By John Merline
Just about every year at this time, "A Christmas Carol' shows up somewhere on TV, as do headlines about how one Republican or another is the modern equivalent of the tale's greedy miser, Ebenezer Scrooge.
"The GOP's sad Scrooge agenda." "GOP Protecting Ebenezer Scrooge." "Maher Likens Republicans to Ebenezer Scrooge." "Republicans play the role of the stingy Scrooge."
You have to wonder if these folks have actually read "A Christmas Carol" or spent any time pondering what Scrooge actually says and does. Because if you do, you come to realize that Scrooge more closely resembles a modern liberal than a conservative.
A major clue comes early in the story, when two men collecting for charity arrive at Scrooge's office. After asking Scrooge for a donation to help the poor and needy, Scrooge responds: "Are there no prisons? And the Union workhouses? Are they still in operation? The Treadmill and the Poor Law are in full vigor?"
He goes on to say, "I help to support the establishments I have mentioned -- they cost enough; and those who are badly off must go there."
Modern translation: I pay taxes to support the welfare state, why should I give money to you?
Turns out, that's a decidedly liberal viewpoint.
Studies have consistently shown that big-government liberals donate far less money to private charities than conservatives. In his book "Who Really Cares," Arthur Brooks notes that households headed by conservatives give 30% more to charity than households headed by liberals. Another study found that even poor conservatives donate more than rich liberals.
There are other facets to Scrooge's character that line up better with modern liberals.
During that same conversation, Scrooge says it might be better for the poor who are unwilling to go on welfare to die "and decrease the surplus population."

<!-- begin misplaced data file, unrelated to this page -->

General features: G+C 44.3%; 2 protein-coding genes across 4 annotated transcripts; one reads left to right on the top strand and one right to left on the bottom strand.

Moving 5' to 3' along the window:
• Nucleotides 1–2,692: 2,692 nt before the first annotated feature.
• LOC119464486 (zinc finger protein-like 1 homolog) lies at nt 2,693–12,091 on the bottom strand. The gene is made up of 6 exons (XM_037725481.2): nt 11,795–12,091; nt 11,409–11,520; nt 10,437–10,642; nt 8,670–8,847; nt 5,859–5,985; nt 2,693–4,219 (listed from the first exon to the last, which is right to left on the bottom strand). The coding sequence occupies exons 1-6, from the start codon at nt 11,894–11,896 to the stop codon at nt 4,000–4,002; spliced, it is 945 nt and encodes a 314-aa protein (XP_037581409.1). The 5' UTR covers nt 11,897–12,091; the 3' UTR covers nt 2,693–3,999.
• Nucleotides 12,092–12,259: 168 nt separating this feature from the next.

Cold and heartless, yes. But which side is always bemoaning overpopulation?
From Paul Ehrlich in the late 1960s to environmentalists today, it's been a fixation of the left, not the right.
Al Gore, for example, once urged making "fertility management ubiquitously available" to fight the scourge of carbon-producing people.
Also like most liberals today, Scrooge was clearly a religious skeptic and not a churchgoer.
A 2012 study in Social Psychological and Personality Science concluded that "religious individuals tend to be more conservative." A Gallup survey found that 55% of conservatives, but just 27% of liberals, are "frequent" churchgoers. And a Social Capital Community Benchmark Survey found that religious conservatives outnumber religious liberals in America nearly four to one.
Scrooge was also unhappy, a mood found more frequently on the left. Pew Research, for example, found that conservative were 68% more likely to say they were "very happy" than liberals, and that this "happiness gap" has existed since 1972.
The fact that Scrooge was single and childless puts him on the left side of today's political spectrum. Writing in the New York Times, Brooks notes that 53% of conservatives are married, vs. 33% of liberals, "and almost none of the gap is due to the fact that liberals tend to be younger." Conservatives also have more kids than liberals.
Finally, lest you think Scrooge was intolerant -- the one sin the left still abhors -- consider how he instructs his nephew on the virtues of tolerance.
"Keep Christmas in your own way," he tells Fred, "and let me keep it in mine."